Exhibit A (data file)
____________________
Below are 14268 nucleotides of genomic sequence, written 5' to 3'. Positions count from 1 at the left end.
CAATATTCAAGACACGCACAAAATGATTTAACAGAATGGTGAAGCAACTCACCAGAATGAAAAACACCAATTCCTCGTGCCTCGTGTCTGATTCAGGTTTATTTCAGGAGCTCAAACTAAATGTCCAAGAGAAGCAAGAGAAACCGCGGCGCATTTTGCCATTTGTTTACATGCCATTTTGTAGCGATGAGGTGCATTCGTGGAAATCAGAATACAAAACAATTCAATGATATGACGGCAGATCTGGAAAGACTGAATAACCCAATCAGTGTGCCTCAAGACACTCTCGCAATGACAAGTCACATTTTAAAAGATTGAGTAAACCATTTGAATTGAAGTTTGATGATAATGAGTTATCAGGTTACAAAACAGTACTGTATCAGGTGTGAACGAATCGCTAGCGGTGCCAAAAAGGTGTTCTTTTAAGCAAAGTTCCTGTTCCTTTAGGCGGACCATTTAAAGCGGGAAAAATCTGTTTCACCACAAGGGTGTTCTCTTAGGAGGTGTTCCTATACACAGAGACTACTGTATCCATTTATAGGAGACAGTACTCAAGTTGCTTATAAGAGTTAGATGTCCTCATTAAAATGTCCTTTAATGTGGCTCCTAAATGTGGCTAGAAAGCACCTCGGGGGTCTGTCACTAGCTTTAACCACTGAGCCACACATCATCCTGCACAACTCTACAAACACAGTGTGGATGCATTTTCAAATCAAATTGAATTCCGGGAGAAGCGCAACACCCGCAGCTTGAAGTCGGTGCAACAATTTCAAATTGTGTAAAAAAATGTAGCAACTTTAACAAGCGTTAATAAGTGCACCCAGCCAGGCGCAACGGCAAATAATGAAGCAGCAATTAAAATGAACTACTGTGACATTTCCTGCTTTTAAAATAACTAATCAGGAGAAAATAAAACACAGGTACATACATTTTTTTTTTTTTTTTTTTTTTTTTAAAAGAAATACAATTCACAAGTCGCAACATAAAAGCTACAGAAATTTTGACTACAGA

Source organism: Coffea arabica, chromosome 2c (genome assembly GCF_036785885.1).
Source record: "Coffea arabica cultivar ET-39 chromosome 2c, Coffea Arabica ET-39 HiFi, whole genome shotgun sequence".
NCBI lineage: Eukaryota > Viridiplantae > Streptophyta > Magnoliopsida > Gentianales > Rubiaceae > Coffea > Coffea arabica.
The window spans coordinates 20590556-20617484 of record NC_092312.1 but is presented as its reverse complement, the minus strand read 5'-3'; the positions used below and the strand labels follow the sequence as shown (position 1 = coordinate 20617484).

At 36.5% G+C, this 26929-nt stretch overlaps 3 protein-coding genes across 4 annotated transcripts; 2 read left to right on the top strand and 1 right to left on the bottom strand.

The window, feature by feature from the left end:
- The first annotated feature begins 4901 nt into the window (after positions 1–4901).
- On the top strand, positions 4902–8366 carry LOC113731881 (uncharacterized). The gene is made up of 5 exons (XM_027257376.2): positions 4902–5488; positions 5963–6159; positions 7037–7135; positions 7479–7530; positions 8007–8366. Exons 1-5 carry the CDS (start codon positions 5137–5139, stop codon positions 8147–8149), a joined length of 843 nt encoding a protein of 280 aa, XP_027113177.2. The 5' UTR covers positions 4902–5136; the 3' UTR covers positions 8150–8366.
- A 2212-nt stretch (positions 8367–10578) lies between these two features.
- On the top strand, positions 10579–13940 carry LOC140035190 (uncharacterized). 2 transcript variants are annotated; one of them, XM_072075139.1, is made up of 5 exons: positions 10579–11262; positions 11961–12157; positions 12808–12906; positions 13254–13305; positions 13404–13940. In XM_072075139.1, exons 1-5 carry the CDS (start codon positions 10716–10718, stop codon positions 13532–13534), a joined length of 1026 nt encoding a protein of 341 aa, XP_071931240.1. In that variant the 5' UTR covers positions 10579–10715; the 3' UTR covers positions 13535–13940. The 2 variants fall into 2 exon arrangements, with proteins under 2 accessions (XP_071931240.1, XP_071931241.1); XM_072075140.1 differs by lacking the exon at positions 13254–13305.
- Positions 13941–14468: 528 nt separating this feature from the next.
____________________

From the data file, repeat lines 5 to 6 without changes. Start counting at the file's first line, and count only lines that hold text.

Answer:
NCBI lineage: Eukaryota > Viridiplantae > Streptophyta > Magnoliopsida > Gentianales > Rubiaceae > Coffea > Coffea arabica.
The window spans coordinates 20590556-20617484 of record NC_092312.1 but is presented as its reverse complement, the minus strand read 5'-3'; the positions used below and the strand labels follow the sequence as shown (position 1 = coordinate 20617484).